The effect of ball carrying on the sprinting speed of international rugby union players
International Journal of Sports Science and Coaching
School of Medical and Health Sciences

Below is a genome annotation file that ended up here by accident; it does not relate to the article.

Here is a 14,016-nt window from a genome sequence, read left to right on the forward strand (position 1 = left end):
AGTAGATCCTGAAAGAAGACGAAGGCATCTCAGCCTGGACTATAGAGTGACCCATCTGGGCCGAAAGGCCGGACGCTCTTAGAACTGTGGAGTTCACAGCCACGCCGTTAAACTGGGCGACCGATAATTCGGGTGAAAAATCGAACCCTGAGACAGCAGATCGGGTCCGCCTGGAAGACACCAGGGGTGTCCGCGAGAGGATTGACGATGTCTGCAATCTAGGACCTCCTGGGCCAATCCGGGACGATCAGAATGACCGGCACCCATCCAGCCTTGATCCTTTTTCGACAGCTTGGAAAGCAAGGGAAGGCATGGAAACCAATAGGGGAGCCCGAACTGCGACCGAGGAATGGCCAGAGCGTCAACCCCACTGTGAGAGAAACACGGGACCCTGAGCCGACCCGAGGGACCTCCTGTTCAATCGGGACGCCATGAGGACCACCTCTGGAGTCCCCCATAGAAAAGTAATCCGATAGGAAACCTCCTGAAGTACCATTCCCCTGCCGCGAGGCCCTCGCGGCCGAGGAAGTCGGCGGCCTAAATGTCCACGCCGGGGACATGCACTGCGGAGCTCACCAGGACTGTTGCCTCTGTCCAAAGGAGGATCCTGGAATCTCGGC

Speed is considered to be a highly valuable ability in rugby union. One unique aspect of rugby is that players need to be effective at sprinting while carrying a rugby ball. Previous research reported that amateur club players were slower while sprinting with the ball, than without. The purpose of the current research was to examine how sprinting while carrying a ball affected the sprinting speed of international rugby players. Twenty-six international players performed 6 × 40 m sprints under three conditions: Ball One Hand (B1H), Ball Two Hands (B2H) and No Ball (NB). Timing gates were placed at the 0 m, 10 m, 30 m and the 40m mark of the sprint. The 0–10m was used to examine initial acceleration; 30–40 m was used to examine maximal velocity and the 10–30 m section to analyze the acceleration up to maximal velocity. Comparisons were also made between backs and forwards. Backs were found to be faster than forwards at each of the splits for the NB, B1H and B2H conditions (0.04 – 0.08 s, p < 0.0001 – p = 0.015, d = 0.88 – 1.35). The results of the study showed only trivial and small differences (1–2%) between the B1H and B2H conditions with the NB condition. The decrements in speed from the B2H conditions were much less for the international players when compared with previously reported data from amateur club players. Coaches working with rugby players should regularly incorporate sessions focused on speed development, as well as including B1H and B2H as part of a speed testing battery.